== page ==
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Woodford-backed Prothena targeted by short seller Kerrisdale
November 8, 2017 / 2:30 PM / a month ago

Woodford-backed Prothena targeted by short seller Kerrisdale

LONDON, Nov 8 (Reuters) - Hedge fund Kerrisdale Capital has taken a short position on drugmaker Prothena, a company backed by UK investor Neil Woodford, calling it “the next big biotech blowup”.

Kerrisdale said it believed Prothena’s main asset NEOD001, an antibody used to treat a rare disease called amyloidosis, is likely to fail its ongoing effectiveness trials.

“Our conclusion is that the drug just doesn’t work,” Kerrisdale’s founder Sahm Adrangi told Reuters, adding that the fund believed Prothena’s share price should fall by as much as 80 percent.

A spokesperson for Prothena declined to comment.

This is the second time Kerrisdale has taken aim at a company backed by Woodford, one of Britain’s best-known fund managers.

He owns 30 percent of Prothena according to filings, and it is the largest holding in his Patient Capital investment trust aimed at funding early-stage companies.

Kerrisdale has a “short” position in Prothena’s stock, meaning it will profit if its shares fall.

Kerrisdale had previously criticised Woodford-backed biotech incubator Allied Minds, calling its assets “duds” in a 2015 report and predicting its share price would fall by 67 percent.

Allied Minds’ stock tumbled in March after it pulled the plug on a number of investments.

“We thought Allied Minds was a sloppy investment,” Adrangi said. “Woodford has made mistakes in the past and we have no problems being on the other side of this trade”.

A spokesperson for Woodford declined to comment.

Dublin-based Prothena, which specialises in developing immune system-based drugs to fight progressive diseases, was spun out of Irish drugmaker Elan in 2012.

Its lead product NEOD001 is an antibody drug for AL amyloidosis, a serious condition caused by a build-up of an abnormal protein called amyloid that impairs proper tissue function. It can lead to heart, kidney and other organ failure.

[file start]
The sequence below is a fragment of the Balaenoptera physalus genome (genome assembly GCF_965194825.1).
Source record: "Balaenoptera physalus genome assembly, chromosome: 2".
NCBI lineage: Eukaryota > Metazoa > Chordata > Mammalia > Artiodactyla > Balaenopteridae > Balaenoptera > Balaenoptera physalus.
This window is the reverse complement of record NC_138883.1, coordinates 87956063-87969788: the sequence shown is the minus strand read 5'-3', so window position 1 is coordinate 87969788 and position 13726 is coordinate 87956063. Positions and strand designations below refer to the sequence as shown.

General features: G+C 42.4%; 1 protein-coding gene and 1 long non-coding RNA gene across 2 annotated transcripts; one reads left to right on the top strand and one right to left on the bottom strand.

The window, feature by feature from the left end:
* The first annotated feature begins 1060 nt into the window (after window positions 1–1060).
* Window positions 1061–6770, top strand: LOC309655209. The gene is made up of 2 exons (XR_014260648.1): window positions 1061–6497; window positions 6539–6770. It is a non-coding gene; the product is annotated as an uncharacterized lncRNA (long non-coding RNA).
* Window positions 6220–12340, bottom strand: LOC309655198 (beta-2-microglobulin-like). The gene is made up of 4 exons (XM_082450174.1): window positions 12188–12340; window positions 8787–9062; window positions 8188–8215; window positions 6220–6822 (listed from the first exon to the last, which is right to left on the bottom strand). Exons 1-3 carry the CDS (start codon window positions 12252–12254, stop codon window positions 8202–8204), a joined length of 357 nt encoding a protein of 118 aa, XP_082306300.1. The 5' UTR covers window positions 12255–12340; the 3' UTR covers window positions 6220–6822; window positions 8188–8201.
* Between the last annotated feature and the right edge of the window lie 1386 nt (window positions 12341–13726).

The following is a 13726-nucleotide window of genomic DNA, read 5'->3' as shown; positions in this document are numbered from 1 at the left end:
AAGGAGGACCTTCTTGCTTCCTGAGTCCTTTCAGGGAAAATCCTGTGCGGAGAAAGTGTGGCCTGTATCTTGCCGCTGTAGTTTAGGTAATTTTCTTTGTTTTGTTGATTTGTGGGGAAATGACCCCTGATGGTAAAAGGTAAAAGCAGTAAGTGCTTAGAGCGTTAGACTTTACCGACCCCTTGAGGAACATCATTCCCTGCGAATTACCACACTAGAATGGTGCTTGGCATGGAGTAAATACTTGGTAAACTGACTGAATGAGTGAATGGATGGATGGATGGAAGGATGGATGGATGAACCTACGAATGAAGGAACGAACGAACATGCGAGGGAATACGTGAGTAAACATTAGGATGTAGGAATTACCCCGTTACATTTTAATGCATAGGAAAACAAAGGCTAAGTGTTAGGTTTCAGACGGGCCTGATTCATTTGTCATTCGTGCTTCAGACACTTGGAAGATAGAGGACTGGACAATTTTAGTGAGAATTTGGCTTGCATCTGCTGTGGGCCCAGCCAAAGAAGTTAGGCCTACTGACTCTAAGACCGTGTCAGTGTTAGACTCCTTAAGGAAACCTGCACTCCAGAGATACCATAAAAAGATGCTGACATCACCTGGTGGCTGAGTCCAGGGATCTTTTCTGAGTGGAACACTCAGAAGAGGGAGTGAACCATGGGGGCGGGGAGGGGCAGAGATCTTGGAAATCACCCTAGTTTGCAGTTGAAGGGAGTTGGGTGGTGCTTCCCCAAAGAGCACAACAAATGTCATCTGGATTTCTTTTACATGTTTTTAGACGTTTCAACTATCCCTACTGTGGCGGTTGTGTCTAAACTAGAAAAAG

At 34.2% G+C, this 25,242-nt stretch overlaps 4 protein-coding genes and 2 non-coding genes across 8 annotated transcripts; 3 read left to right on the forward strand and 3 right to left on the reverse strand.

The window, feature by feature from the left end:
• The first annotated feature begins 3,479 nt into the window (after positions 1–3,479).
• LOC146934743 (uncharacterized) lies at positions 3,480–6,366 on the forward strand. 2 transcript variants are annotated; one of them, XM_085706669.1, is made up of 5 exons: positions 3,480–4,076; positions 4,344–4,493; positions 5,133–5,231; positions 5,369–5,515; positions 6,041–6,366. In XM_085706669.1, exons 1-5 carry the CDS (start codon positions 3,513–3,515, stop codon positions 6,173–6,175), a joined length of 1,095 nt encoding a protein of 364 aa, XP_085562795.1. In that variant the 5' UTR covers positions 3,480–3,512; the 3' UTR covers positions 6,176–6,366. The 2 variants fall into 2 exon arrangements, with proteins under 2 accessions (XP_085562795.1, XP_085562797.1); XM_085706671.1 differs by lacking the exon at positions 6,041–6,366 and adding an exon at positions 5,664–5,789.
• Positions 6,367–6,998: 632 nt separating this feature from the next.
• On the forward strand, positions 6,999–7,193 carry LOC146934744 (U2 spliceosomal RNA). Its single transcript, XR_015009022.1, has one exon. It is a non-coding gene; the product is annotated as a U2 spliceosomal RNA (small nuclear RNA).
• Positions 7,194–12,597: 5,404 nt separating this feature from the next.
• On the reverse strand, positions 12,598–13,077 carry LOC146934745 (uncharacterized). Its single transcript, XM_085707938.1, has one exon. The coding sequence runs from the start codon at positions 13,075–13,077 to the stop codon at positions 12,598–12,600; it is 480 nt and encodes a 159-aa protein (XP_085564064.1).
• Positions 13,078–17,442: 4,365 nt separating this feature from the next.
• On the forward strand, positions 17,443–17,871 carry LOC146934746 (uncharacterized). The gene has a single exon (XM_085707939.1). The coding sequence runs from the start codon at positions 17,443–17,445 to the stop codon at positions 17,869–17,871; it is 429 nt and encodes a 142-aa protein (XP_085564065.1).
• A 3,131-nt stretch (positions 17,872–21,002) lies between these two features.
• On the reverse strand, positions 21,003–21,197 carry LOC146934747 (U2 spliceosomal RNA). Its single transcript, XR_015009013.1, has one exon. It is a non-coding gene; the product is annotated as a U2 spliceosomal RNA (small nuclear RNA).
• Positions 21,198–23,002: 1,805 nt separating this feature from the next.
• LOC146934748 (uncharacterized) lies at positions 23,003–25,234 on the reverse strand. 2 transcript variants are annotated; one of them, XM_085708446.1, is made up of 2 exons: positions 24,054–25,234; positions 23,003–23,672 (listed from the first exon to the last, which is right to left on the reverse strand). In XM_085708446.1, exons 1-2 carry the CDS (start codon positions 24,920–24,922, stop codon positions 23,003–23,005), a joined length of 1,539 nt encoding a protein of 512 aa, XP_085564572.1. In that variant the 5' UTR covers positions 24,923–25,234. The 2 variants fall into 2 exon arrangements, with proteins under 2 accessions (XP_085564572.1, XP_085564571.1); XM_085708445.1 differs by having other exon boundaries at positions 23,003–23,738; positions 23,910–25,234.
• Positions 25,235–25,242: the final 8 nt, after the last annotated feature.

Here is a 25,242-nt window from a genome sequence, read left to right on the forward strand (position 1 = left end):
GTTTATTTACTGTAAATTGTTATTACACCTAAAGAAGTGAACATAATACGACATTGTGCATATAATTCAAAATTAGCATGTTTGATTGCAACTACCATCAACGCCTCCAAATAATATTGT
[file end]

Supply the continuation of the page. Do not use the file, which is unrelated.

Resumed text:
There is currently no cure but doctors can take steps to stop more of the abnormal proteins being produced, for example by giving patients chemotherapy.

As a result of the unmet need, NEOD001 has been granted orphan drug designation by both the U.S. Food and Drug Administration and the European Medicines Agency.

Industry analysts expect Prothena to report crucial clinical trial results next year, but Kerrisdale is convinced the product will fail in the upcoming Phase IIb and Phase III studies, after what it said were disappointing results in earlier-stage tests. In 2014 Prothena’s share price fell after it published detailed data from an earlier study on NEOD001.

Kerrisdale’s analysis of trial data argues the problem protein deposits are simply too heterogeneous for a single antibody to work consistently among patients.

Woodford has endured a difficult year with troubles at shareholdings AstraZeneca and Provident Financial making his flagship Equity Income Fund among the worst performers of its kind in 2017.

In September Woodford apologised for a “really difficult two months” in a video to investors, while in October one of his longest-standing backers pulled 300 million pounds out of the funds. (Reporting by Alasdair Pal and Ben Hirschler; Editing by Susan Fenton)

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